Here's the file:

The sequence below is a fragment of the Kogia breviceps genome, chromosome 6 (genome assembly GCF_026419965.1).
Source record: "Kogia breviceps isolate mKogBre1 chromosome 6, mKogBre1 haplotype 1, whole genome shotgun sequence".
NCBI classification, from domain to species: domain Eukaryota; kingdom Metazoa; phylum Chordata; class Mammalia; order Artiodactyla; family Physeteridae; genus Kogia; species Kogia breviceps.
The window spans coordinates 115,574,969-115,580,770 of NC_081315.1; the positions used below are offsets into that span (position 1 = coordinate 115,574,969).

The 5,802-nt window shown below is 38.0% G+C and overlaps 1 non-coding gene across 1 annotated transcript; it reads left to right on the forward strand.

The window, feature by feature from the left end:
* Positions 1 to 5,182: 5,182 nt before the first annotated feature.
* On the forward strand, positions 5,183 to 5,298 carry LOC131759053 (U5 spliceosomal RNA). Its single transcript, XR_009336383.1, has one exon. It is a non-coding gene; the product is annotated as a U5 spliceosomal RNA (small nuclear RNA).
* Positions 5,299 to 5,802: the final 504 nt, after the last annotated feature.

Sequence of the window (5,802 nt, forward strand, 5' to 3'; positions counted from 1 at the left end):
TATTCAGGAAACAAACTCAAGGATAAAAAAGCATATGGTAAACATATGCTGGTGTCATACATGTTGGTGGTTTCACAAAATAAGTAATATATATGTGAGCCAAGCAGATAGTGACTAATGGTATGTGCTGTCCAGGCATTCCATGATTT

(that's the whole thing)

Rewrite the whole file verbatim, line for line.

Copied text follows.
The sequence below is a fragment of the Kogia breviceps genome, chromosome 6 (genome assembly GCF_026419965.1).
Source record: "Kogia breviceps isolate mKogBre1 chromosome 6, mKogBre1 haplotype 1, whole genome shotgun sequence".
NCBI classification, from domain to species: domain Eukaryota; kingdom Metazoa; phylum Chordata; class Mammalia; order Artiodactyla; family Physeteridae; genus Kogia; species Kogia breviceps.
The window spans coordinates 115,574,969-115,580,770 of NC_081315.1; the positions used below are offsets into that span (position 1 = coordinate 115,574,969).

The 5,802-nt window shown below is 38.0% G+C and overlaps 1 non-coding gene across 1 annotated transcript; it reads left to right on the forward strand.

The window, feature by feature from the left end:
* Positions 1 to 5,182: 5,182 nt before the first annotated feature.
* On the forward strand, positions 5,183 to 5,298 carry LOC131759053 (U5 spliceosomal RNA). Its single transcript, XR_009336383.1, has one exon. It is a non-coding gene; the product is annotated as a U5 spliceosomal RNA (small nuclear RNA).
* Positions 5,299 to 5,802: the final 504 nt, after the last annotated feature.

Sequence of the window (5,802 nt, forward strand, 5' to 3'; positions counted from 1 at the left end):
TATTCAGGAAACAAACTCAAGGATAAAAAAGCATATGGTAAACATATGCTGGTGTCATACATGTTGGTGGTTTCACAAAATAAGTAATATATATGTGAGCCAAGCAGATAGTGACTAATGGTATGTGCTGTCCAGGCATTCCATGATTT